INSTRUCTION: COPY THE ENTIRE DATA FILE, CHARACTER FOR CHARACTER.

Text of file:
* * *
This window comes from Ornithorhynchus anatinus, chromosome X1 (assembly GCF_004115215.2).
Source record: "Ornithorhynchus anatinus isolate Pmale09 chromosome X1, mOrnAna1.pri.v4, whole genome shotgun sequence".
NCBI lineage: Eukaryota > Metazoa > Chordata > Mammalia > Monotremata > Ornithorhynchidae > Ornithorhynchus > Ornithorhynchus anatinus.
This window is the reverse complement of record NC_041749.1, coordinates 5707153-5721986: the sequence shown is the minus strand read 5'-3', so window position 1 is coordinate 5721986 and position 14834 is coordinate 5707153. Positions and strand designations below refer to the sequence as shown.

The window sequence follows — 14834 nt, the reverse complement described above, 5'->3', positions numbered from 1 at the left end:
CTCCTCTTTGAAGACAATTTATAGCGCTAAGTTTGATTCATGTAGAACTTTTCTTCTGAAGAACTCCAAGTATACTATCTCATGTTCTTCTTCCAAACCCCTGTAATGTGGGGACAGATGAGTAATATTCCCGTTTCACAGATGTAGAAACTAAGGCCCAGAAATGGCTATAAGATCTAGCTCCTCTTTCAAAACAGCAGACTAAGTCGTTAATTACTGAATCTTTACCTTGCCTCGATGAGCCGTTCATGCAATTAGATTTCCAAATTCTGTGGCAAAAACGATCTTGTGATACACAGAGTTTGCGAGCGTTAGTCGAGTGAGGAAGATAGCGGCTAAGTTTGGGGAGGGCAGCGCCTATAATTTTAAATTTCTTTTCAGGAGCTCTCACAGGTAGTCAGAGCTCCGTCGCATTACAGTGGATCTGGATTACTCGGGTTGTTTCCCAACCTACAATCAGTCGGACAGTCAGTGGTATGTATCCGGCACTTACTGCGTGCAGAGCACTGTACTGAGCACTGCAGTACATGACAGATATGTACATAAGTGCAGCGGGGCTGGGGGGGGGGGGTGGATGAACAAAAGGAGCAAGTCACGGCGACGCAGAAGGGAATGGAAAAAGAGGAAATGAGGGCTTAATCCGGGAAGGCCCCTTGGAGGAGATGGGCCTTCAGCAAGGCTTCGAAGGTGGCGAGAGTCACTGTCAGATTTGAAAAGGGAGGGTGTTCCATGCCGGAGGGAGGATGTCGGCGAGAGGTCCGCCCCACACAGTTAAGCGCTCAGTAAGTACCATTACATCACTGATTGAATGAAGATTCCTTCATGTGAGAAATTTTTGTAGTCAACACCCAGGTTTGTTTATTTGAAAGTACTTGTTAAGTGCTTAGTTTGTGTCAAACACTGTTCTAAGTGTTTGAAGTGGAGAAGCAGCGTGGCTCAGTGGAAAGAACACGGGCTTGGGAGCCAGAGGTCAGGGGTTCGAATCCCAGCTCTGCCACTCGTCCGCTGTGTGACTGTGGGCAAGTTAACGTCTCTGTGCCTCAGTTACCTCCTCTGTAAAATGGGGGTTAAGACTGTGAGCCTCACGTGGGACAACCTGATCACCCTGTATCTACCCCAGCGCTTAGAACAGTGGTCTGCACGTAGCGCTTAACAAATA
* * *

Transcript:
This window comes from Ornithorhynchus anatinus, chromosome X1 (assembly GCF_004115215.2).
Source record: "Ornithorhynchus anatinus isolate Pmale09 chromosome X1, mOrnAna1.pri.v4, whole genome shotgun sequence".
NCBI lineage: Eukaryota > Metazoa > Chordata > Mammalia > Monotremata > Ornithorhynchidae > Ornithorhynchus > Ornithorhynchus anatinus.
This window is the reverse complement of record NC_041749.1, coordinates 5707153-5721986: the sequence shown is the minus strand read 5'-3', so window position 1 is coordinate 5721986 and position 14834 is coordinate 5707153. Positions and strand designations below refer to the sequence as shown.

The window sequence follows — 14834 nt, the reverse complement described above, 5'->3', positions numbered from 1 at the left end:
CTCCTCTTTGAAGACAATTTATAGCGCTAAGTTTGATTCATGTAGAACTTTTCTTCTGAAGAACTCCAAGTATACTATCTCATGTTCTTCTTCCAAACCCCTGTAATGTGGGGACAGATGAGTAATATTCCCGTTTCACAGATGTAGAAACTAAGGCCCAGAAATGGCTATAAGATCTAGCTCCTCTTTCAAAACAGCAGACTAAGTCGTTAATTACTGAATCTTTACCTTGCCTCGATGAGCCGTTCATGCAATTAGATTTCCAAATTCTGTGGCAAAAACGATCTTGTGATACACAGAGTTTGCGAGCGTTAGTCGAGTGAGGAAGATAGCGGCTAAGTTTGGGGAGGGCAGCGCCTATAATTTTAAATTTCTTTTCAGGAGCTCTCACAGGTAGTCAGAGCTCCGTCGCATTACAGTGGATCTGGATTACTCGGGTTGTTTCCCAACCTACAATCAGTCGGACAGTCAGTGGTATGTATCCGGCACTTACTGCGTGCAGAGCACTGTACTGAGCACTGCAGTACATGACAGATATGTACATAAGTGCAGCGGGGCTGGGGGGGGGGGGTGGATGAACAAAAGGAGCAAGTCACGGCGACGCAGAAGGGAATGGAAAAAGAGGAAATGAGGGCTTAATCCGGGAAGGCCCCTTGGAGGAGATGGGCCTTCAGCAAGGCTTCGAAGGTGGCGAGAGTCACTGTCAGATTTGAAAAGGGAGGGTGTTCCATGCCGGAGGGAGGATGTCGGCGAGAGGTCCGCCCCACACAGTTAAGCGCTCAGTAAGTACCATTACATCACTGATTGAATGAAGATTCCTTCATGTGAGAAATTTTTGTAGTCAACACCCAGGTTTGTTTATTTGAAAGTACTTGTTAAGTGCTTAGTTTGTGTCAAACACTGTTCTAAGTGTTTGAAGTGGAGAAGCAGCGTGGCTCAGTGGAAAGAACACGGGCTTGGGAGCCAGAGGTCAGGGGTTCGAATCCCAGCTCTGCCACTCGTCCGCTGTGTGACTGTGGGCAAGTTAACGTCTCTGTGCCTCAGTTACCTCCTCTGTAAAATGGGGGTTAAGACTGTGAGCCTCACGTGGGACAACCTGATCACCCTGTATCTACCCCAGCGCTTAGAACAGTGGTCTGCACGTAGCGCTTAACAAATA